Scientists Discover That Sugar Molecule on HIV-infected Cells Plays Role in Evading Immune System; Wistar-Led Team Exploits This As Weakness to Make More Effective Natural Killer (NK) Cells Against HIV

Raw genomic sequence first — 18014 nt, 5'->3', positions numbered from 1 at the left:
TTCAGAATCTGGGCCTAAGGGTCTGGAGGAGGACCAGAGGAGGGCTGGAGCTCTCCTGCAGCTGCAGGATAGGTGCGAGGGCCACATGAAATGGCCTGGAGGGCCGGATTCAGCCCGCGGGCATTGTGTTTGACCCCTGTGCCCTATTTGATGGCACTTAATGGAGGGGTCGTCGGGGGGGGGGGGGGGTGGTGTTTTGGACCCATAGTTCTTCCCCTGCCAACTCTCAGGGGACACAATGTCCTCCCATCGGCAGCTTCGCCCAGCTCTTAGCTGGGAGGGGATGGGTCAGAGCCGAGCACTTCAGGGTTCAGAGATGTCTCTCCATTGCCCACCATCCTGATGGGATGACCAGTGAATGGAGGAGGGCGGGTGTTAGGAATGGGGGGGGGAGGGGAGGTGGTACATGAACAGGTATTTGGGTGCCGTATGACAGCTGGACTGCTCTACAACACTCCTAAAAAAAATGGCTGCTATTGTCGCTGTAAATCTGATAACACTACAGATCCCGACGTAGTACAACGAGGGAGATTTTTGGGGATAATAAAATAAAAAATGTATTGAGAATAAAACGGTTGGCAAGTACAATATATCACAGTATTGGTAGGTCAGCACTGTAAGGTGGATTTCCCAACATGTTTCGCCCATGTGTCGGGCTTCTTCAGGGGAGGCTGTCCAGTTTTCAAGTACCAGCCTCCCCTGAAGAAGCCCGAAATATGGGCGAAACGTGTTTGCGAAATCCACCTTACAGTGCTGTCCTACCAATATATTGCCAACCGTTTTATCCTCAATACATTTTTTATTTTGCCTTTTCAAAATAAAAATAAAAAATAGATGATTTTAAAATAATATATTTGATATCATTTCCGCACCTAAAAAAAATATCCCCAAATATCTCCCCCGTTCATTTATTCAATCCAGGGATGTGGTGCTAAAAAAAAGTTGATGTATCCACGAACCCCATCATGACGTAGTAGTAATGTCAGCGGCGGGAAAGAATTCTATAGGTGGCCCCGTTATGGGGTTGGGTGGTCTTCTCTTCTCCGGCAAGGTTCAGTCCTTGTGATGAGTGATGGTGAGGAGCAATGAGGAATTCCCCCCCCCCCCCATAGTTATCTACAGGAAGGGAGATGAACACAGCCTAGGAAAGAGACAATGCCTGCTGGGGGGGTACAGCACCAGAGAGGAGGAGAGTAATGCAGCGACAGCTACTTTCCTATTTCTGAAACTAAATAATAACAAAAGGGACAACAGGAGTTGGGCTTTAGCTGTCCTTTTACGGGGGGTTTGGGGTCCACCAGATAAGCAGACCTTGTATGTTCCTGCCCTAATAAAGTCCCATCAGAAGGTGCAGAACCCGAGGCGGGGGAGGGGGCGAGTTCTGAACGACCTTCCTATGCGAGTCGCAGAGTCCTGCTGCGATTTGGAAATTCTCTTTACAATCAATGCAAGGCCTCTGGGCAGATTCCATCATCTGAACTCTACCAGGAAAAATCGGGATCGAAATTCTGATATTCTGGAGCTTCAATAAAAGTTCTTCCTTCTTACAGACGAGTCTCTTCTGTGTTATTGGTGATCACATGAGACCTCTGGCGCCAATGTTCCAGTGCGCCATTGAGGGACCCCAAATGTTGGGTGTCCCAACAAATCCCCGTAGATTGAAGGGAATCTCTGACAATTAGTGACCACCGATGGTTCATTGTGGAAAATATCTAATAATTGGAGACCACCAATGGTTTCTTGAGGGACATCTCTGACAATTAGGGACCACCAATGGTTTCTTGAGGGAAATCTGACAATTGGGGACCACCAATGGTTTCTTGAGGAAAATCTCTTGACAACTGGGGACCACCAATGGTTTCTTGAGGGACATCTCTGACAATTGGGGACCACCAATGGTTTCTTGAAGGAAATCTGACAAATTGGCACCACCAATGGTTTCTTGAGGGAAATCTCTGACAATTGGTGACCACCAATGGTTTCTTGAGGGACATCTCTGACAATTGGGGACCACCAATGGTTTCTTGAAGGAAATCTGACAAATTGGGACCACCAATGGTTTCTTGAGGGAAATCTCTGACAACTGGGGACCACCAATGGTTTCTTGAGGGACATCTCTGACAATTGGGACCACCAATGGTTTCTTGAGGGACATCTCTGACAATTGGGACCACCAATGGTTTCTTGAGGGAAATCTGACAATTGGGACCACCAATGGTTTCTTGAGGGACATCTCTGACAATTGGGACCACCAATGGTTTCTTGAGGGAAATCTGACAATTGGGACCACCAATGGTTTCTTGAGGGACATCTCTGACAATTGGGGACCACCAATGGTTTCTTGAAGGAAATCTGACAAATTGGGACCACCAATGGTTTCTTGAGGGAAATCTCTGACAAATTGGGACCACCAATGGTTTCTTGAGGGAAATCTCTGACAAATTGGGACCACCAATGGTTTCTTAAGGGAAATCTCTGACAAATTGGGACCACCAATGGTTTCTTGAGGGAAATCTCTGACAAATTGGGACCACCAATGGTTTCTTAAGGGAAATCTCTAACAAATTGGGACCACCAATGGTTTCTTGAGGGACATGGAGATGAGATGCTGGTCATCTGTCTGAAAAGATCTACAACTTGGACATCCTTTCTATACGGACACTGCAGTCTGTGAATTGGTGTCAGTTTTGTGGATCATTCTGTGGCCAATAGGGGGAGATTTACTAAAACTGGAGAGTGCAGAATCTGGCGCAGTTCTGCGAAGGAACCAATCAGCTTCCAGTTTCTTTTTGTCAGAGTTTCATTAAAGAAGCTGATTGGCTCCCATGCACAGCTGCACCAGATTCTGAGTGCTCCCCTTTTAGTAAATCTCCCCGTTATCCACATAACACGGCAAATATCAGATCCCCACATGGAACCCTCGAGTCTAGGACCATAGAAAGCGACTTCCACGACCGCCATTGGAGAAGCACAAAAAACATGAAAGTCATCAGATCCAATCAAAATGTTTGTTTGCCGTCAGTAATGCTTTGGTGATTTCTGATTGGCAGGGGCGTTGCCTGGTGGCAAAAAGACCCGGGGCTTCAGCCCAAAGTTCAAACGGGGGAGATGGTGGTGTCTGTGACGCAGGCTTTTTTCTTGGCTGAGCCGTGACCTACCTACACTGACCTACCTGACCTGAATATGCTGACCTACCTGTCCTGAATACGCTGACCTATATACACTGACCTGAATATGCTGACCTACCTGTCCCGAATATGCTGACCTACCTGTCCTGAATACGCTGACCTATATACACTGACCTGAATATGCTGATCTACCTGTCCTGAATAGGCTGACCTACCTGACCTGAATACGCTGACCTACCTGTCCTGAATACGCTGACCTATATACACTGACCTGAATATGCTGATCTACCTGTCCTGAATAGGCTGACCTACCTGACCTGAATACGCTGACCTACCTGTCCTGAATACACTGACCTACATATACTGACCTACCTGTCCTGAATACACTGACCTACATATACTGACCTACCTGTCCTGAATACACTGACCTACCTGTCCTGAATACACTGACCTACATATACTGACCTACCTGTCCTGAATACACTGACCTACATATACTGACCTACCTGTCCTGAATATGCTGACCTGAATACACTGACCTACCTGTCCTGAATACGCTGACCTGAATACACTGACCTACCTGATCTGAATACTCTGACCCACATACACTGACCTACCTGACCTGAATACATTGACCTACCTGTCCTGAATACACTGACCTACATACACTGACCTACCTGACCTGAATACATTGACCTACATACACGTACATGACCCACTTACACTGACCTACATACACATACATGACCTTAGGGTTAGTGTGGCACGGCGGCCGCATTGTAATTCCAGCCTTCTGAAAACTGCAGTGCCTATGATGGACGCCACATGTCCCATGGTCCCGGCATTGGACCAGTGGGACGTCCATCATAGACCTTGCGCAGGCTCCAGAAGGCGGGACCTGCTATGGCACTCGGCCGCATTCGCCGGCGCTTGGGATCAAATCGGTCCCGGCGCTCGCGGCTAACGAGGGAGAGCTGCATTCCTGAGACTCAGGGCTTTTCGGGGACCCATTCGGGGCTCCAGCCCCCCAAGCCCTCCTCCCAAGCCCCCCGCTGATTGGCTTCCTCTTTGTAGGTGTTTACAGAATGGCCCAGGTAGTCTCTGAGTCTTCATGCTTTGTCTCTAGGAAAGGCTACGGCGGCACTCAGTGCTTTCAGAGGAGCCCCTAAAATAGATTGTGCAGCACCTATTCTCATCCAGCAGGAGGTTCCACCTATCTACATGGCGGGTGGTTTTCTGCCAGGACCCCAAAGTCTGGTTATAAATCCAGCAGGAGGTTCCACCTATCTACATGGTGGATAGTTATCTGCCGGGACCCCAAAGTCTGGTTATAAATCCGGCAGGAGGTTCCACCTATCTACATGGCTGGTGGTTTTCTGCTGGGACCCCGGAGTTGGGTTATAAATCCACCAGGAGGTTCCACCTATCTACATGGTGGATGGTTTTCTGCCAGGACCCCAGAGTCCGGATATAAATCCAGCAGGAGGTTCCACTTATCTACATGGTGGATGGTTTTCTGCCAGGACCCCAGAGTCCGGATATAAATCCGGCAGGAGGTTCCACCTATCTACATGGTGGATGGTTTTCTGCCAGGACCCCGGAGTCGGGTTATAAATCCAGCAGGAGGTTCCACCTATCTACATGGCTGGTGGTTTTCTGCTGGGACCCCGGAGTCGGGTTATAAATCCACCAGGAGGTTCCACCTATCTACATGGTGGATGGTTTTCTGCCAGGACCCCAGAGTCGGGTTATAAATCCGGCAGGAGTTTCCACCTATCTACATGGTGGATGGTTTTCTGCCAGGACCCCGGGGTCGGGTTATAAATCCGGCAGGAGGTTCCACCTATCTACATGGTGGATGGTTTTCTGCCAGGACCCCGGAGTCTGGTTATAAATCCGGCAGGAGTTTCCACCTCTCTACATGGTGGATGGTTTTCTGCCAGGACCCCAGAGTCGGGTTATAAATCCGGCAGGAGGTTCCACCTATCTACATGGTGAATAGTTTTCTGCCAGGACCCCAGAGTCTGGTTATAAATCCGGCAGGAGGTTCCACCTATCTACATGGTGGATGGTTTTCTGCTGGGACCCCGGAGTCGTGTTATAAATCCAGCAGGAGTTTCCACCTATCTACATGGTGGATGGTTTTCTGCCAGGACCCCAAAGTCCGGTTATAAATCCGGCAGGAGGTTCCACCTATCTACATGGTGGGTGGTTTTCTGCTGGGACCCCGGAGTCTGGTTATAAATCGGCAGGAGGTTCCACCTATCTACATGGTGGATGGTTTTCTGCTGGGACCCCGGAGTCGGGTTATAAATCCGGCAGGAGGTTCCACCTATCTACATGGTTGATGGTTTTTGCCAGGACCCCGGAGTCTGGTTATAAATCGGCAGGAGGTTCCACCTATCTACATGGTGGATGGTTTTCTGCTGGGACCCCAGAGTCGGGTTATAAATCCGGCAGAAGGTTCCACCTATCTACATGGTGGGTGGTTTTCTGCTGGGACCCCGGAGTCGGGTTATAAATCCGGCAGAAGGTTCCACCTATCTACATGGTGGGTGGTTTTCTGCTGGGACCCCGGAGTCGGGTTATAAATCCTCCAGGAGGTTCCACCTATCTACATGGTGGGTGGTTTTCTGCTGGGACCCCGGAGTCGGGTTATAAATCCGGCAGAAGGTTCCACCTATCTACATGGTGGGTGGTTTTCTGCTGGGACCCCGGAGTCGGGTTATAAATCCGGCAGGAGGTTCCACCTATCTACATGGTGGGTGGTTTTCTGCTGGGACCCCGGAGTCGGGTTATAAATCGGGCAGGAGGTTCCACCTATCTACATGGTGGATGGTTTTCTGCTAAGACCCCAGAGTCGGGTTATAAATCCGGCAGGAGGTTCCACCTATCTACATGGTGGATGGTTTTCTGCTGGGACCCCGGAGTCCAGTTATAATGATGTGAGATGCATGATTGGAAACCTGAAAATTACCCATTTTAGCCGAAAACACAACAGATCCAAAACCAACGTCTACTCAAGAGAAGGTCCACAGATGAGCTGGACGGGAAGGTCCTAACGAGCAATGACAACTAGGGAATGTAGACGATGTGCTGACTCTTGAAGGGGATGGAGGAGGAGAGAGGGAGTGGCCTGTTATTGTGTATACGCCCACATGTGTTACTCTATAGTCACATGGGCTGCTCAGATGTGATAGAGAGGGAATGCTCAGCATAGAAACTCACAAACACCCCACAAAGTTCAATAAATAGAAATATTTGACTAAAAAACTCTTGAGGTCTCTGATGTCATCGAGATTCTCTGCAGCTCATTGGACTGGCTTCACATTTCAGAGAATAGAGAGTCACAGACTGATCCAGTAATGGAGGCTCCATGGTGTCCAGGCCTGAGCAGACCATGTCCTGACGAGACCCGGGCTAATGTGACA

A new study led by researchers at The Wistar Institute in Philadelphia, an international biomedical research leader in cancer, immunology, infectious disease, and vaccine development, shows how key features on the surface of HIV-infected cells help the disease evade detection by the immune system. The study also shows how these features can be disabled. The findings, published online on November 11, 2021 in PLOS Pathogens, are a first step toward a new class of treatment aimed at not just suppressing virus replication, but killing cells harboring persistent virus that prevent us from curing HIV infection. The article is titled “Siglec-9 Defines and Restrains a Natural Killer Subpopulation Highly Cytotoxic to HIV-infected Cells.”

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